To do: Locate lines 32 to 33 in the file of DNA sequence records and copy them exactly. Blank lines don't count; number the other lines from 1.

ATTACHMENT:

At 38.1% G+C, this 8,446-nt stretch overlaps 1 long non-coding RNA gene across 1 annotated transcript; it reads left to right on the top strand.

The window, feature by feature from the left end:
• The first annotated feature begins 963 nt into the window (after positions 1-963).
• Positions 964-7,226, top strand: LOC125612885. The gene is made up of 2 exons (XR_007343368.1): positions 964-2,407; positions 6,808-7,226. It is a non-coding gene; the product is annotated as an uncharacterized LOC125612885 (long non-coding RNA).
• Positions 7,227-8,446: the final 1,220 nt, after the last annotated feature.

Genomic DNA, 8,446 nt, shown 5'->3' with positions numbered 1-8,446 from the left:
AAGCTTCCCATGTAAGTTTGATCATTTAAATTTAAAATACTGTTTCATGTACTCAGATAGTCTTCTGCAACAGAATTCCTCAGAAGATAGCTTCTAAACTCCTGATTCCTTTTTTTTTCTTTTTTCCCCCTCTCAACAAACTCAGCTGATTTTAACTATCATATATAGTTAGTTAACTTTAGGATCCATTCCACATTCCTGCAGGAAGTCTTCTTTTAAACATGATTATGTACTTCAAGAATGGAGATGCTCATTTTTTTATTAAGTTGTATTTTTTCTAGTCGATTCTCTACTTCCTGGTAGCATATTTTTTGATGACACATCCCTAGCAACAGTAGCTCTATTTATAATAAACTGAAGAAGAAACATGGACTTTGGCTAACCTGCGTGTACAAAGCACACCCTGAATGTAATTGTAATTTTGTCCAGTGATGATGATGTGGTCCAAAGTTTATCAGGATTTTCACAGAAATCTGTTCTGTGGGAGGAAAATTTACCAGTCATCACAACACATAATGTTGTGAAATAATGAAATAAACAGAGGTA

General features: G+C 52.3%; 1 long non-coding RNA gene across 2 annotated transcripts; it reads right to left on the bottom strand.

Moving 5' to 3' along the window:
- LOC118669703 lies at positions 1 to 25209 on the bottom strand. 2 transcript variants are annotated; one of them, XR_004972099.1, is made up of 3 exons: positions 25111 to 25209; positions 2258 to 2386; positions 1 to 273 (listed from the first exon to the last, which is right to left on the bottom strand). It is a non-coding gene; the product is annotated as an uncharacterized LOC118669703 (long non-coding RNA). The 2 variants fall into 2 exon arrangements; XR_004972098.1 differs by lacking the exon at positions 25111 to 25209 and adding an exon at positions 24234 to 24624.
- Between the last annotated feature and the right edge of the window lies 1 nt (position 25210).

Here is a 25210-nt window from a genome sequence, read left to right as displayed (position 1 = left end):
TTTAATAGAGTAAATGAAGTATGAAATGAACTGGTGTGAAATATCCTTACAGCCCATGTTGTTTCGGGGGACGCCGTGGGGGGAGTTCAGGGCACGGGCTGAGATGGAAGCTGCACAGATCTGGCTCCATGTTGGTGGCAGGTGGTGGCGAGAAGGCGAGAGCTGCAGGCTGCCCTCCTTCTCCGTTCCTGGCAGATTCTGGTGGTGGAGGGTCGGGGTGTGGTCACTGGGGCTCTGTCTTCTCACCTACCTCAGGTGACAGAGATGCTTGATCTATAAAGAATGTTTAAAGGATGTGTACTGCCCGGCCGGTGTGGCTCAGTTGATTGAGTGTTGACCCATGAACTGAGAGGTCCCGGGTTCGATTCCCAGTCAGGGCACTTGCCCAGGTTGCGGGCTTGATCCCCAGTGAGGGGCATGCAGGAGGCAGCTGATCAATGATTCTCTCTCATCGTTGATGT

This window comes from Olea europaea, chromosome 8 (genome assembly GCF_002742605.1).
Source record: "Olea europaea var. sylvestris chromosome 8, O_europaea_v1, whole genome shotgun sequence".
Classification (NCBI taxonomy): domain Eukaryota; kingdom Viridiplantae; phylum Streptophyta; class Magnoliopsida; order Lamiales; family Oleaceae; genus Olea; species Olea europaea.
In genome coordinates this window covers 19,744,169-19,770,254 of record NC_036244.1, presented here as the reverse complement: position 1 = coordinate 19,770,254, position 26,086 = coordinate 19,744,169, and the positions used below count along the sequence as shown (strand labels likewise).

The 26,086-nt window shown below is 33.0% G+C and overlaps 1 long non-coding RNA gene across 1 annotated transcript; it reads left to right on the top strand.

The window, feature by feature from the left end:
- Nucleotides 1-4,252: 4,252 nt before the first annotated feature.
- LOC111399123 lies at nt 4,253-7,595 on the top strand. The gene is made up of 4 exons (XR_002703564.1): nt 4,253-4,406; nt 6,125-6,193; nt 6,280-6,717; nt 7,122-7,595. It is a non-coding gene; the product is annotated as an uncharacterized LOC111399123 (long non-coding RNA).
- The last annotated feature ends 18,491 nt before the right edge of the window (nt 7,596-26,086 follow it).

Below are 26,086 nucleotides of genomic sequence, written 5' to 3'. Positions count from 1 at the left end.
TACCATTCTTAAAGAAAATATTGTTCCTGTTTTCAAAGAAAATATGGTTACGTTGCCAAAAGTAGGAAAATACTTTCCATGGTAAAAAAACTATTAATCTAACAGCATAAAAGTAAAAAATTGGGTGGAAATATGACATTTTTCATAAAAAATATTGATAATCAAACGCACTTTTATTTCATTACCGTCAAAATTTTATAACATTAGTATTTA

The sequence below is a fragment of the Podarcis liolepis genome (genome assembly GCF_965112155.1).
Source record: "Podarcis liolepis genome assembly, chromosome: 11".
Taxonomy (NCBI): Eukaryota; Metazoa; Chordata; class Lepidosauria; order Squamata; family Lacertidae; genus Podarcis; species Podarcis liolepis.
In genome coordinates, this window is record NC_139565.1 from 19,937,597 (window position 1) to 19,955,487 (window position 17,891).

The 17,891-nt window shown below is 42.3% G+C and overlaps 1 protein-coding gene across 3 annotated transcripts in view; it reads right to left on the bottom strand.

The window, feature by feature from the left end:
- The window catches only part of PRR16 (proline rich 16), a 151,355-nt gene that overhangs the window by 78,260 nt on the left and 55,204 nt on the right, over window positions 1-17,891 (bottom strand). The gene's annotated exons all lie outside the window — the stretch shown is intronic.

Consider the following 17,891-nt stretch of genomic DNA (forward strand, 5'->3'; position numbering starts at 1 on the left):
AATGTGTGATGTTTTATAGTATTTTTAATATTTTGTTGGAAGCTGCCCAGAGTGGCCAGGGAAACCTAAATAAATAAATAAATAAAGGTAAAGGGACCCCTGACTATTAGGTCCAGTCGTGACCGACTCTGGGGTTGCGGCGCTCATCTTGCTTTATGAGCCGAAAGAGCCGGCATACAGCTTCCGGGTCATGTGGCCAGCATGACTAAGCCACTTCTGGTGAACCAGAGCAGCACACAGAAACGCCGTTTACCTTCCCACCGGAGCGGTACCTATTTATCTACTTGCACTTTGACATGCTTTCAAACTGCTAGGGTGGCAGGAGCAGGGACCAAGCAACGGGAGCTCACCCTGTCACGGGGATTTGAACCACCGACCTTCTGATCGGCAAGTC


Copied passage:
Consider the following 17,891-nt stretch of genomic DNA (forward strand, 5'->3'; position numbering starts at 1 on the left):
AATGTGTGATGTTTTATAGTATTTTTAATATTTTGTTGGAAGCTGCCCAGAGTGGCCAGGGAAACCTAAATAAATAAATAAATAAAGGTAAAGGGACCCCTGACTATTAGGTCCAGTCGTGACCGACTCTGGGGTTGCGGCGCTCATCTTGCTTTATGAGCCGAAAGAGCCGGCATACAGCTTCCGGGTCATGTGGCCAGCATGACTAAGCCACTTCTGGTGAACCAGAGCAGCACACAGAAACGCCGTTTACCTTCCCACCGGAGCGGTACCTATTTATCTACTTGCACTTTGACATGCTTTCAAACTGCTAGGGTGGCAGGAGCAGGGACCAAGCAACGGGAGCTCACCCTGTCACGGGGATTTGAACCACCGACCTTCTGATCGGCAAGTC